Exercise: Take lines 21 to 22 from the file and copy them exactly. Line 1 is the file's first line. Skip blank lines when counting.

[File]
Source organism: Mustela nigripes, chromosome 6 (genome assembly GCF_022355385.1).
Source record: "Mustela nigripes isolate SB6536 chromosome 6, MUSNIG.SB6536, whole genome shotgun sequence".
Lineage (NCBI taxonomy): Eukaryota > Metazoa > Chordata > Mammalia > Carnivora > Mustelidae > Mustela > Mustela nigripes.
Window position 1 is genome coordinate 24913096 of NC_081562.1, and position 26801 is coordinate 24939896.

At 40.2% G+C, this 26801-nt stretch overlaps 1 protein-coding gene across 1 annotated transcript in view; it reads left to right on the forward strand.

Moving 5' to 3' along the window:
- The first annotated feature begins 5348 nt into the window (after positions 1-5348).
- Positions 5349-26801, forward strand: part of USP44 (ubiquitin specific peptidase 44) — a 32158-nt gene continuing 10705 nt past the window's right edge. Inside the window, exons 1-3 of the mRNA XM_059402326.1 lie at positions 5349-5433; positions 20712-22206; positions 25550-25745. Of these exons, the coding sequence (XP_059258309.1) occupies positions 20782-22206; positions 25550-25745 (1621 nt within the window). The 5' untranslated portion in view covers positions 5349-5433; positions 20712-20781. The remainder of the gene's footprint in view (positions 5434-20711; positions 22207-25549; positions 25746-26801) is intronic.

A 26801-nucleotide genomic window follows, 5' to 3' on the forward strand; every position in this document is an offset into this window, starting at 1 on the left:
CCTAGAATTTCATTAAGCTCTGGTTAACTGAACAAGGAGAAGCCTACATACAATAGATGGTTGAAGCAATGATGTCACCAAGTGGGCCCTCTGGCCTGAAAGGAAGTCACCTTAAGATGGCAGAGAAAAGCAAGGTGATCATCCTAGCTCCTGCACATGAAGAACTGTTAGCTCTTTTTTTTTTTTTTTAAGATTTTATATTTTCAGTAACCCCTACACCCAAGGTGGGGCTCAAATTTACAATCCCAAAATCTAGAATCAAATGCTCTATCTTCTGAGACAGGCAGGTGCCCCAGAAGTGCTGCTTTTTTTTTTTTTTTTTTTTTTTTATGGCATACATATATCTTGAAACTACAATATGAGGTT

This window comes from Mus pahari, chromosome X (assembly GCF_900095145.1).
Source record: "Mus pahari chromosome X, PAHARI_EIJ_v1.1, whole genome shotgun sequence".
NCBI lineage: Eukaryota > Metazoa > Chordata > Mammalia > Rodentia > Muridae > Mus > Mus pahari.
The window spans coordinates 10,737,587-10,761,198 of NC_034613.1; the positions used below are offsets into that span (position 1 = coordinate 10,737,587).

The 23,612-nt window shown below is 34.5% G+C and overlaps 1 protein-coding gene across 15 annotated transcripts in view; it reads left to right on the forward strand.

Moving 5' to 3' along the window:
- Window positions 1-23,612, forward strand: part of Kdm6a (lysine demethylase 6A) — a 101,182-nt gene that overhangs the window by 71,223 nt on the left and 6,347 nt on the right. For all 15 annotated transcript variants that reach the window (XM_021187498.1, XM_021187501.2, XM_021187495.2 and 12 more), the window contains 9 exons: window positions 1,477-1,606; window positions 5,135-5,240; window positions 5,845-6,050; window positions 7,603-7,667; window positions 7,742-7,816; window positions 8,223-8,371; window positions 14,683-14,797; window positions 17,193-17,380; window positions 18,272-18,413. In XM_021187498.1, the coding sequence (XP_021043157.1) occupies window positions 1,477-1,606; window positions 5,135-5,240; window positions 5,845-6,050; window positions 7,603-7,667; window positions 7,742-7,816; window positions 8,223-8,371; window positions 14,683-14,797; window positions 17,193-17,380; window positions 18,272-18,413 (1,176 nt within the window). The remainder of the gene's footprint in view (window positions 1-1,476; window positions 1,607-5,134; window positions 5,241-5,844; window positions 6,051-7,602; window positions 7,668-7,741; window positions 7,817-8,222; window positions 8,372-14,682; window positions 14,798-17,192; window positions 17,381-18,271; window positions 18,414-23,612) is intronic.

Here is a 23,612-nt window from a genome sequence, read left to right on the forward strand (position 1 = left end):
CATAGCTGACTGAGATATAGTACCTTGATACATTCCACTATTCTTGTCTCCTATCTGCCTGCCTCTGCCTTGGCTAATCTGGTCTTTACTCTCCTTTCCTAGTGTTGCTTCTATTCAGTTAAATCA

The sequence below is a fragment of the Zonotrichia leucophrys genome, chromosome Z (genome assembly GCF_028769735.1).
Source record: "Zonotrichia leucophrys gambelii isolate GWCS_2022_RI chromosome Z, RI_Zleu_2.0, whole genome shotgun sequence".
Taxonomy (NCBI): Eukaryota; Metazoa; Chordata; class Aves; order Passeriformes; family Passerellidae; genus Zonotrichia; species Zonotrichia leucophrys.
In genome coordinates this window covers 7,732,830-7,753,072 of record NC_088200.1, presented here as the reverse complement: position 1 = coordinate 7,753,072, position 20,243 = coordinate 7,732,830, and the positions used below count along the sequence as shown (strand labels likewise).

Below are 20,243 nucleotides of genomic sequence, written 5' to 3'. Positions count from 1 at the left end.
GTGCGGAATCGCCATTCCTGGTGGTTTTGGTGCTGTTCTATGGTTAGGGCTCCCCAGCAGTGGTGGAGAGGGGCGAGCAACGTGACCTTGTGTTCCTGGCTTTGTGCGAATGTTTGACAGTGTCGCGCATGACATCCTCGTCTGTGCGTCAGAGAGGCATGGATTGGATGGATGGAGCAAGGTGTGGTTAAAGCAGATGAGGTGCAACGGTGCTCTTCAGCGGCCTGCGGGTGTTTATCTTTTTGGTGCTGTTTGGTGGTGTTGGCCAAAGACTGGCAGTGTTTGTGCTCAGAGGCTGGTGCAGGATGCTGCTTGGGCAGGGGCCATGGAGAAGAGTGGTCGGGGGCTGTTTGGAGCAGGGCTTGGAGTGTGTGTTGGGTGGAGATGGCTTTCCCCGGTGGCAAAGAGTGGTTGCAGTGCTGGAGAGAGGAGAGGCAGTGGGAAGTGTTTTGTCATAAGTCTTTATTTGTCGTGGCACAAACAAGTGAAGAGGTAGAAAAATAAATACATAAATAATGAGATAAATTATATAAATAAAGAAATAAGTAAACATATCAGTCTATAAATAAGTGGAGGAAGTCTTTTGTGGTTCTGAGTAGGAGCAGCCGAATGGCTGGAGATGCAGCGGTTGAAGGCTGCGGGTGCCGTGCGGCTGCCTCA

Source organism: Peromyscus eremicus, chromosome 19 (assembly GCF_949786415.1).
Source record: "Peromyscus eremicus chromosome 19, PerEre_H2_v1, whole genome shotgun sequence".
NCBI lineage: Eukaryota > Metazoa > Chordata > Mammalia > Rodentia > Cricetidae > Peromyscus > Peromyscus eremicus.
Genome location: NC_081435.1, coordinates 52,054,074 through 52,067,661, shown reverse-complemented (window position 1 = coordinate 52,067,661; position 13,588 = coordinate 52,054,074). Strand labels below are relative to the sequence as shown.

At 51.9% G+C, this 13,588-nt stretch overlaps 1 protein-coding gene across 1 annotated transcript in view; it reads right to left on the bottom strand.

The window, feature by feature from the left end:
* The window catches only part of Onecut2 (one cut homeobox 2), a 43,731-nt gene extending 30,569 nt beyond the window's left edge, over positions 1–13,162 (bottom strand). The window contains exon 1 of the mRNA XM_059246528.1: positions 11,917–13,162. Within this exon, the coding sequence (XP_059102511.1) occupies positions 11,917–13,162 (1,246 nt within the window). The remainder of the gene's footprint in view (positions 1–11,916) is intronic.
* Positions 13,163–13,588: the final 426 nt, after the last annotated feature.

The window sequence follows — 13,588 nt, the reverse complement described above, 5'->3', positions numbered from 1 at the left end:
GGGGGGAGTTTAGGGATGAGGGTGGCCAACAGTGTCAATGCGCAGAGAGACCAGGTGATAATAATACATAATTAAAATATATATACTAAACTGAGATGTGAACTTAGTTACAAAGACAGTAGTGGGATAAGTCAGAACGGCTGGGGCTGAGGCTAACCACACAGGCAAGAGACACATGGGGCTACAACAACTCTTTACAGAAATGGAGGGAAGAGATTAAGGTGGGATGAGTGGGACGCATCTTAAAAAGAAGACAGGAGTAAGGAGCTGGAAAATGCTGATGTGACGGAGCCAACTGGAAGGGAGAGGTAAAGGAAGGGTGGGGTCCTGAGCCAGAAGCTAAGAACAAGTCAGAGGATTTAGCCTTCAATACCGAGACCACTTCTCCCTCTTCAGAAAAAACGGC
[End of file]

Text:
Source record: "Zonotrichia leucophrys gambelii isolate GWCS_2022_RI chromosome Z, RI_Zleu_2.0, whole genome shotgun sequence".
Taxonomy (NCBI): Eukaryota; Metazoa; Chordata; class Aves; order Passeriformes; family Passerellidae; genus Zonotrichia; species Zonotrichia leucophrys.